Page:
This, after all, is the Difficult Kit Division of the corporation, and employee skills were urgently needed to fit all the clear components of the bug-eyed Mohawk office. Part of the problem was an ill-fitting "bridge" structure that divides the A/C's canopy from that of the sensor operator. The arched part was incorrectly profiled and didn't match the clear panels; after a day of gently filing, your correspondent is still not 100% satisfied. I chose to configure the cockpit door panels open which gets around many modeling sins. Another add-on detail which woulda been helpful were scratchbuilt positionable sunshades over each crew member's head. Thought I had it made, tinted clear plastic sheet and all, but I faked myself out. Turns out the canopy breakers on the top of the seats seriously interfered with the installation of the top canopy panel. I simply couldn't sand down the seat bottoms enough to look right and still clear said canopy. Another touchy area is the wealth of VERY small plastic parts on the sprue. I'd suggest working on a dark towel, just as many modelers do when working with PE. Then, you won't be down on your hands and knees looking for tiny components in the carpet or, in my case, the paint-stained garage floor!

Props were assembled in feathered configuration, since that's the setting the OV-1's blades automatically assume upon engine shutdown. Protects against destructive windmilling in high ground winds.

Roden exhaust tubes were two-piece which, of course, creates two interior seams. I got around this by cutting one-piece exhausts from thinwall plastic tube and then pre-spraying with Alclad Jet Exhaust shade. This whole tube assembly was then masked for the remainder of the finishing.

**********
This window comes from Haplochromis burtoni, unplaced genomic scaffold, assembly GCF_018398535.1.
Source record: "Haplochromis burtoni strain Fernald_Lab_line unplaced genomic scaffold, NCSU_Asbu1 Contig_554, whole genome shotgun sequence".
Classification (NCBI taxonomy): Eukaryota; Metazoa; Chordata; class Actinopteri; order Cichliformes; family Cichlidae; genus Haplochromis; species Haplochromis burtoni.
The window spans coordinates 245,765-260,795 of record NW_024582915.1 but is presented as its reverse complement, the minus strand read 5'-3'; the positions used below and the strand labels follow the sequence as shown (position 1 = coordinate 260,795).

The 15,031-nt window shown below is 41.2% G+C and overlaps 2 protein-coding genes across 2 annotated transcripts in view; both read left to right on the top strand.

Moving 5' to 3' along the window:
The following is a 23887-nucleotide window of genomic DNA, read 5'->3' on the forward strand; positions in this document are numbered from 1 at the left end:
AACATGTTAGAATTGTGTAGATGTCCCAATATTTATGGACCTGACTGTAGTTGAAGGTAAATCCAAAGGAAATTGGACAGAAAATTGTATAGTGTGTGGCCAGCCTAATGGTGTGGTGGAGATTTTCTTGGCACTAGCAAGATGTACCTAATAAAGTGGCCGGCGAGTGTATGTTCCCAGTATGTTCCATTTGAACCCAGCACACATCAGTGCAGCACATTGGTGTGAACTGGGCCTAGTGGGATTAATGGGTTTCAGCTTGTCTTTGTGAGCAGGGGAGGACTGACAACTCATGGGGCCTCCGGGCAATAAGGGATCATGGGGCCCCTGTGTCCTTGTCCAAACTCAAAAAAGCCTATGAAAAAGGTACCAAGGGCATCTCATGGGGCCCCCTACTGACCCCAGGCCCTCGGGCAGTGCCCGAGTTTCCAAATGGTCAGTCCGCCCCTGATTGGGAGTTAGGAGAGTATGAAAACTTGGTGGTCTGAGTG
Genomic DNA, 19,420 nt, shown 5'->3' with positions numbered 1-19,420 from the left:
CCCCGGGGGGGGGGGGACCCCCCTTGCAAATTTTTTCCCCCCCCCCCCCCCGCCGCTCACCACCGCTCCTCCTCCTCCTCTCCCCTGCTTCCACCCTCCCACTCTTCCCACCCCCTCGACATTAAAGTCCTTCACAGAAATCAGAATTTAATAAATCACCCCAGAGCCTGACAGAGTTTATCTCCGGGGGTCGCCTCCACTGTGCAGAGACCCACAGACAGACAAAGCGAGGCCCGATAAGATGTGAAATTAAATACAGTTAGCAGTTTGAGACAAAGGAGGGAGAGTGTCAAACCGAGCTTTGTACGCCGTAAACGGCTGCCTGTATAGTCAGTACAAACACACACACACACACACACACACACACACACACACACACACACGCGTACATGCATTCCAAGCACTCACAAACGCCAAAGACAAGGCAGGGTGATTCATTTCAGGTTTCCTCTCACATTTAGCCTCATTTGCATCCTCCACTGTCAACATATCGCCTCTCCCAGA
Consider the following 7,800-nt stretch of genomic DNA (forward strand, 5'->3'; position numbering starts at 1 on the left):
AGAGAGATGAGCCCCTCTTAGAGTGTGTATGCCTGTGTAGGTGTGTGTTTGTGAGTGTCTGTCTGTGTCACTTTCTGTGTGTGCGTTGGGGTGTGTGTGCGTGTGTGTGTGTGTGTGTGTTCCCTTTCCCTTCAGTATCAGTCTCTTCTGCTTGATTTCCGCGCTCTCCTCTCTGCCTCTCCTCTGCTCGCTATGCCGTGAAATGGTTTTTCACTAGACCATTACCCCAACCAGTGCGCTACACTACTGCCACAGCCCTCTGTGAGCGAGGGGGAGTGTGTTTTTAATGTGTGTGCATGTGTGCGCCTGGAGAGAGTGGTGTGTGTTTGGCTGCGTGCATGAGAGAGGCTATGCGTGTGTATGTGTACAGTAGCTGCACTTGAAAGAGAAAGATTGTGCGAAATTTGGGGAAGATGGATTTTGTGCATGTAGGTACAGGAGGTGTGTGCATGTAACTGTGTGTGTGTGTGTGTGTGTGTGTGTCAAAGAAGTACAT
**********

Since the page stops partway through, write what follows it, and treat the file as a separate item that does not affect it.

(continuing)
Painting and Decals



I chose to leave all canopy components, including the windscreen, off while painting the basic coats.

Rescribing, primer and wetsanding up through 8000 gives a glossy base upon which to lay coats of PollyScale Light Ghost Gray.

Masking for the plethora of black walkways and engine exhaust areas used up at least one roll of that primo yellow Tamiya tape. After using this stuff a couple of years ago, I'm totally sold and rarely use any other brand, including 3M.



The props were done in Alclad II Steel shade, with some metal shade variation on the spinners. The windscreen bottom edge was a very poor fit with the fuselage, and I had to carefully daub industrial strength coats of Mr. Surfacer 500 to fill the gap.


Roden's decal sheet is not too shabby IMO; lots of stencils and D Model specific markings. Luckily the gray D model Mohawks had no national insignia, just some medium "United States Army" strips at the speedbrake area, which I BTW elected to pose deployed;"busys up" the presentation, don'cha know!

I laid down a couple of coats of Testors acrylic gloss to properly (I thought) prepare the decal surface. Sadly, I experienced slight to moderate silvering even with large applications of my favorite decal aid, Solvaset and pricking with the tip of an XACTO blade.



The model's weight and balance just didn't work out, and, although I wedged in a group of sheet lead in the nose, she's still a tailsitter. Guess I could've packed some additional lead into the nose section of the wing tanks, but the overall model weight may have adversely affected the spindly gear struts.I simply drill a small hole in the nosegear tire, and glue in a short piece of .030" plastic rod. This rod anchors itself into a hole drilled, in turn, into whatever display base is chosen.





Okay, troops, who's gonna drop the dime to Roden (it's a VERY long distance call!) to tell 'em Bondo's "D" is done, and it's now OK to ship thousands of those suckers to Uncle Jerry up at Carrolton (MMD)?


Additional Images


Click on the thumbnails below to view larger images:

Model, Images and Text Copyright 2005 by Phil Brandt
Page Created 04 January, 2005
Last Updated 04 January, 2005